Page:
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Vickas V. Patel

Vickas V. Patel

University of Pennsylvania, USA

Title: Reactive oxygen species augment triggered activity in cardiac melanocyte-like cells

Biography

Dr. Vickas Patel completed his M.D. and Ph.D in 1995 at the University of Colorado School of Medicine, and performed his post-graduate medical and postdoctoral training at the University of Pennsylvania and Harvard University. He is an Assistant Professor and the director of Molecular Arrhythmia Research at the University of Pennsylvania. Dr. Patel has published over 40 papers in high-impact journals, served as an editorial board member for several journals and reviewed research proposal for nationally competitive awards.

Abstract

Rationale:
We identified a population of cardiac melanocyte-like cells (CMLCs) in mice and humans that are electrically excitable and contribute to atrial arrhythmias in response to reactive oxygen species (ROS) when missing the melanin synthesis enzyme dopachrome tautomerase (Dct). While atrial arrhythmias in Dct-null mice were partially suppressed by ROS scavengers, it is not clear if triggered activity in response to ROS differs between CMCLs and atrial myocytes. Objective:
Determine if ROS influences triggered activity in CMLCs differently than in atrial myocytes.
Methods and Results:
Calcium transients and action potentials were elicited from atrial myocytes and CMCLs isolated from wild-type and Dct-null mice under whole-cell current clamp control using Fura-2, with and without 20uM hydrogen peroxide. At baseline, delay in the calcium transient upstroke from the action potential in Dct-null CMLCs was 2.3±1.5 ms compared to 2.8±1.7 ms for wild-type CMCLs, and 4.7±2.1 ms for wild-type atrial myocytes compared to 4.5±2.5 ms for Dct-null atrial myocytes. With hydrogen peroxide, the delay in the calcium transient upstroke from the action potential in Dct-null CMLCs was 0.6±0.7 ms compared to 1.1±0.9 ms for wild-type CMCLs, and 3.0±1.8 ms for wild-type atrial myocytes compared to 3.3±2.0 ms for Dct-null atrial myocytes. Also, a significantly higher number of delayed after depolarizations were observed in Dct-null MCLCs versus wild-type CMLCs, and atrial myocytes had the fewest DADs in response to hydrogen peroxide. Conclusions:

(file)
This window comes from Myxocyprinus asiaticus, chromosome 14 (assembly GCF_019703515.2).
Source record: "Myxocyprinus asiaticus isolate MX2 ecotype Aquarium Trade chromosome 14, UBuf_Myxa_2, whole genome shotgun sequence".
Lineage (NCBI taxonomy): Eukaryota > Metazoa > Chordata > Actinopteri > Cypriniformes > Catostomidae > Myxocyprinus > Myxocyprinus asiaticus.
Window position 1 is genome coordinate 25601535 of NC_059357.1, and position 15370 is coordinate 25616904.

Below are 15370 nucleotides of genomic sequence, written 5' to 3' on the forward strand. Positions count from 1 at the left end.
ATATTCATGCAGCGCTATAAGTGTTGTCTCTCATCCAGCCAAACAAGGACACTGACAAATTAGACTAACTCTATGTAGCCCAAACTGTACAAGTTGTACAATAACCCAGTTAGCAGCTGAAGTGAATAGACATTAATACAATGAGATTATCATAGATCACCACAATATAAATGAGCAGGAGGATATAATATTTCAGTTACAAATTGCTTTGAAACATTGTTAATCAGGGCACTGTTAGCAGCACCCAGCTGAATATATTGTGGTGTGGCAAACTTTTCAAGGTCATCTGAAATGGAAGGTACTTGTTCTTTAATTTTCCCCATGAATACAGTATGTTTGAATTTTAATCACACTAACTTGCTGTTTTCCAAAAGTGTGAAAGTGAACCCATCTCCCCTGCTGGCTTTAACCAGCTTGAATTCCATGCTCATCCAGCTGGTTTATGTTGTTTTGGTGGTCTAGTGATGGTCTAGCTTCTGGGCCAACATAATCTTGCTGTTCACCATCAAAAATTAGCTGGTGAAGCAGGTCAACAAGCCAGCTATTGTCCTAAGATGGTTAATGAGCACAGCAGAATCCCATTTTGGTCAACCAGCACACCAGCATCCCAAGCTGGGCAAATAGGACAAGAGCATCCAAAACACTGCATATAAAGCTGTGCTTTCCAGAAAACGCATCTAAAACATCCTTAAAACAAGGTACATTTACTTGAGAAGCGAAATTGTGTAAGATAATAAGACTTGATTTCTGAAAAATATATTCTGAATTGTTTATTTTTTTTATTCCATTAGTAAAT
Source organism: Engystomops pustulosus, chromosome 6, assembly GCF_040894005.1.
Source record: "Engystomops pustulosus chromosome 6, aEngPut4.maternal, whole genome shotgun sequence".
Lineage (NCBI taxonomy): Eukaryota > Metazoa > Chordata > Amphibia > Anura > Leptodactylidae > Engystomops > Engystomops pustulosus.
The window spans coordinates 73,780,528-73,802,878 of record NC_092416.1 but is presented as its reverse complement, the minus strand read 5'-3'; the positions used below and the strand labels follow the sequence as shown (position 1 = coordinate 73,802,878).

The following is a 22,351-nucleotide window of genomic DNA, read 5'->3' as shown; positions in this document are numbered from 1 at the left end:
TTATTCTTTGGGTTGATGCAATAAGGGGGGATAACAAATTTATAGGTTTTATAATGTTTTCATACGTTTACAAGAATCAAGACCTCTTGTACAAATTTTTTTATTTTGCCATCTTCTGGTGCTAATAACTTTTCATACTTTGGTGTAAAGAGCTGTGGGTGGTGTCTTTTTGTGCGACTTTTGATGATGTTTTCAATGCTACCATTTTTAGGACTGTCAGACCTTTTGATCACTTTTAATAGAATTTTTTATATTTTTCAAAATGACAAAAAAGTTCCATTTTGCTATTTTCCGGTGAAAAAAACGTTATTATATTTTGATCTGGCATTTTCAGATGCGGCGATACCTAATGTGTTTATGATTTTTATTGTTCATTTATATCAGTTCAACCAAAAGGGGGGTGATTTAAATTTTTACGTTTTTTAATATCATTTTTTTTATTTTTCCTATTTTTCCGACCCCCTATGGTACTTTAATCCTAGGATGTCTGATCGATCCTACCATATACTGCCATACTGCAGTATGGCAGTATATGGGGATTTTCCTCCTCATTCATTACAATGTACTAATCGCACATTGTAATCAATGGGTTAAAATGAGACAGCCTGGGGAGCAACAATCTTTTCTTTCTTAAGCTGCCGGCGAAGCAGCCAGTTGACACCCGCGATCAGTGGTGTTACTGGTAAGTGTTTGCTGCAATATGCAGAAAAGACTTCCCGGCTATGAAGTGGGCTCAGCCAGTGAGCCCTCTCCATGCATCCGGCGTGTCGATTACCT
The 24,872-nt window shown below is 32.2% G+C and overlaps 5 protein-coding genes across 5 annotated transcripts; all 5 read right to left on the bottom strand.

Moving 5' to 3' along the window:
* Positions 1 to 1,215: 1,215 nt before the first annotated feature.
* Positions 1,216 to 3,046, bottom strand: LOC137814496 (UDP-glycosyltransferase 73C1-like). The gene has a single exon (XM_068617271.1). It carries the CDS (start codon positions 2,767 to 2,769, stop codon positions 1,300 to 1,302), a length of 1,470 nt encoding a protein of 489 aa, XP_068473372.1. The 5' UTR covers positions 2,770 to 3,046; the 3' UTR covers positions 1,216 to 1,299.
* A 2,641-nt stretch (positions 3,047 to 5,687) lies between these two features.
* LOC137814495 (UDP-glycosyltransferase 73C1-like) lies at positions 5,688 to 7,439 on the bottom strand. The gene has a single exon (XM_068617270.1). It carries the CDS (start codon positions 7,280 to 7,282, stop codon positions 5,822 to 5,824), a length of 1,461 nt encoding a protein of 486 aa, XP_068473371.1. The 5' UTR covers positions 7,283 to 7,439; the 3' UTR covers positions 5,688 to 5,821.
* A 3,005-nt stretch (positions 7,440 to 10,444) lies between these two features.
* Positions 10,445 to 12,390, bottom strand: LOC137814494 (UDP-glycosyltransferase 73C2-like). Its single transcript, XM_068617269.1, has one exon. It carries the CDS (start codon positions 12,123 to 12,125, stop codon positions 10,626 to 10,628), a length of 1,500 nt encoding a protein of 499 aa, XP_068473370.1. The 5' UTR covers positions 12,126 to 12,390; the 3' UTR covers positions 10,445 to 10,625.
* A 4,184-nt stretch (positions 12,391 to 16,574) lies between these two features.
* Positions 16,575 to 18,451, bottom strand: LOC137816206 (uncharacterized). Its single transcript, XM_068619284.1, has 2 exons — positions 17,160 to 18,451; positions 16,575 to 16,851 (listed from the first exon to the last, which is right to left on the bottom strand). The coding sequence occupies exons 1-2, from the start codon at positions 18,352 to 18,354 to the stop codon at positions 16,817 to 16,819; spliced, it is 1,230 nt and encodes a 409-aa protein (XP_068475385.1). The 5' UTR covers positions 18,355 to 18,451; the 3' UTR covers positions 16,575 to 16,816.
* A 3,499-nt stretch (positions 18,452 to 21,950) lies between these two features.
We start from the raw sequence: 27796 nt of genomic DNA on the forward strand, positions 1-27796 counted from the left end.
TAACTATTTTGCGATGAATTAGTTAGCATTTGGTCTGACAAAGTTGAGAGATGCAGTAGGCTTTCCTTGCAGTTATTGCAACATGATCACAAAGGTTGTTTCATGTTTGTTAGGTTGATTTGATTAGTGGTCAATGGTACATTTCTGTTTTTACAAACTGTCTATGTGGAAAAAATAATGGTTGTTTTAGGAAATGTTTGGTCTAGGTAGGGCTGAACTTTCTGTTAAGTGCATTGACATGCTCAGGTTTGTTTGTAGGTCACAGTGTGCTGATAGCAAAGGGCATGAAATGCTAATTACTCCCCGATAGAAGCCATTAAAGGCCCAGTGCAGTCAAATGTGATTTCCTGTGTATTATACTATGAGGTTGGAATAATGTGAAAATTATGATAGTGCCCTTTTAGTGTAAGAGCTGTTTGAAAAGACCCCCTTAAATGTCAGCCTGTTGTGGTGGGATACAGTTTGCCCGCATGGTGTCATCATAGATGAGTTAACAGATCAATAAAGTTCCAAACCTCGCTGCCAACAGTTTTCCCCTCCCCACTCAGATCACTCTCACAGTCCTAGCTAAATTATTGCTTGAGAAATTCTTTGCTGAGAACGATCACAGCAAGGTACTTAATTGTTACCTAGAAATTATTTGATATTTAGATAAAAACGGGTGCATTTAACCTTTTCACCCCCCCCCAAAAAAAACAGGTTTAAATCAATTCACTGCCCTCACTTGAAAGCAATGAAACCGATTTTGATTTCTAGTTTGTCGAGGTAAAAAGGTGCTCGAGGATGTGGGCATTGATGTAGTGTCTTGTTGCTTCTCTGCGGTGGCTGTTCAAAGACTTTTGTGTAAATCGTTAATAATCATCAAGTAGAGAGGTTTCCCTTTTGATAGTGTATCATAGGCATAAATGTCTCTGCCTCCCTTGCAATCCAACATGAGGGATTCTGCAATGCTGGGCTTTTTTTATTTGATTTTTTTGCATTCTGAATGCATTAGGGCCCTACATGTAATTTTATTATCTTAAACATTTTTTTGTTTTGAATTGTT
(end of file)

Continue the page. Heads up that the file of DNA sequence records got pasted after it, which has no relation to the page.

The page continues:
Hydrogen peroxide augments intracellular calcium release and delayed afterdepolarizations more in Dct-null and wild-type CMLCs compared to atrial myocytes.

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